Heather and I have — or had, anyway, in the early ’90s — a bête noire.
I think that I disliked the man instinctively — or at least had deep reservations — the instant I saw him. It may sound strange coming from me, a round-spectacled dude. But there’s a kind of passive-aggressive (or sometimes just aggressive) asshole who takes on the crunchy-earthy, round-glasses demeanor to hide a level of human empathy that would make the average Wall Street speculator seem grandmotherly.
He was a sales clerk at the main L.L. Bean store in Maine, and as I said I got a weird vibe from him the second Heather and I came into the backpack section. I was looking for a new external-frame pack to take on what was to be a life-transforming, 45-mile through-hike of Isle Royale National Park. He took me to a stand of internal-frame packs, and asked me why I was set on an external.
“Educate me,” he said. I wondered if he realized that I wasn’t dumb enough to miss his patronizing tone.
I don’t remember what I said, but it was probably something along the lines of not wanting to pay more for a pack that wouldn’t tolerate the kind of itinerant-tinker style of packing I was doing at the time. I certainly don’t feel all that strongly about the issue and, both then and now, owned more than one internal frame pack. What turned me off was the feeling that he wanted me, the customer, to justify my choice.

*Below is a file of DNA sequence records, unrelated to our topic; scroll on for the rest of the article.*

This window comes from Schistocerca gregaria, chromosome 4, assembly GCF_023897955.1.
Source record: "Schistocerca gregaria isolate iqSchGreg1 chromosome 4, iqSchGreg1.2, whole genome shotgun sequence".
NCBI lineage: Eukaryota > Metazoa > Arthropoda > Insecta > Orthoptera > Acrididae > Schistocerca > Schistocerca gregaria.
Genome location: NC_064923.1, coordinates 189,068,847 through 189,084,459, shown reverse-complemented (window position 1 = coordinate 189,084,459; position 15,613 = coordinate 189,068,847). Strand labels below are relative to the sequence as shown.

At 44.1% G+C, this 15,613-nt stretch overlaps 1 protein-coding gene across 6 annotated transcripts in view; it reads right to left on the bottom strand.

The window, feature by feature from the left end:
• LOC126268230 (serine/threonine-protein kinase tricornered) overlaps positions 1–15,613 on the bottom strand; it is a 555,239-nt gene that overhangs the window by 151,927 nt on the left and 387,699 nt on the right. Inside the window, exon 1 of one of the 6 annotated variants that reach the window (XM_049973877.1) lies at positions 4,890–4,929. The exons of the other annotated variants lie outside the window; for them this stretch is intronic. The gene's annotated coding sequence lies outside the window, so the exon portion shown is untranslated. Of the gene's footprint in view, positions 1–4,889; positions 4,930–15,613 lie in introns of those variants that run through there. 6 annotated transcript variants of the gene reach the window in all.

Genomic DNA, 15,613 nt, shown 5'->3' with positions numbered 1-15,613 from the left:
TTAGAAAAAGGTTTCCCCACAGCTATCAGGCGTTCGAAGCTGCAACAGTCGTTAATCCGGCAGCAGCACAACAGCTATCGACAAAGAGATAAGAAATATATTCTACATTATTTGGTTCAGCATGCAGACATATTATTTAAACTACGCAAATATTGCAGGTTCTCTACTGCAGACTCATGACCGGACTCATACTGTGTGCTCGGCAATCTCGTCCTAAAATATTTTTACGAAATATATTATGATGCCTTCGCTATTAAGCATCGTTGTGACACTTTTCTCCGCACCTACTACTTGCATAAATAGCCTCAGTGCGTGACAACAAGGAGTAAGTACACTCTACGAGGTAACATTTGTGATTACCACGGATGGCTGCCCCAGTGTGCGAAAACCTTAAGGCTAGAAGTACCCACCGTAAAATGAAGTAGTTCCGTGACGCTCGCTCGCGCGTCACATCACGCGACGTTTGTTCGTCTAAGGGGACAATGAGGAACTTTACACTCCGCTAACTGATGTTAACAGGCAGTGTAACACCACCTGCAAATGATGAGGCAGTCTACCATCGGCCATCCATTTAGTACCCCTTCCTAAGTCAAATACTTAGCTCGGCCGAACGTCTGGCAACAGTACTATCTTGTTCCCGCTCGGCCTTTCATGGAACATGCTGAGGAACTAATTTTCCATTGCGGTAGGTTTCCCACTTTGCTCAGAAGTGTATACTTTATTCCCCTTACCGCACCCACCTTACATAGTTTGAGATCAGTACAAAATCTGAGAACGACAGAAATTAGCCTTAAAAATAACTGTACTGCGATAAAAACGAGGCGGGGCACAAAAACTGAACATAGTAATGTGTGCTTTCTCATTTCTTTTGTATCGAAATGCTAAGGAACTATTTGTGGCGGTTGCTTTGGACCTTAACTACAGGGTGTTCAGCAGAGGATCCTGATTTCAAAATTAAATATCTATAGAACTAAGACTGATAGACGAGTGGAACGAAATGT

Needless to say, we didn’t buy. But the punch line was that every time thereafter, whenever we visited the main store, we ran into him. Didn’t matter what department; didn’t matter what day of the week, he’d be there. And his looks were nondescript — or maybe context-typical — enough that at first we wouldn’t recognize him. We’d be talking to a clerk, and at some point in an increasingly off-putting conversation we’d realize it was him.
One time, at least, I did recognize him instantly. I saw him, about halfway across the fairly large main floor, standing behind a service counter. Our eyes met, and — I swear to God — he pounded the counter with both fists, like a cave man. It might have been intimidating if it hadn’t been so damned distractingly bizarre.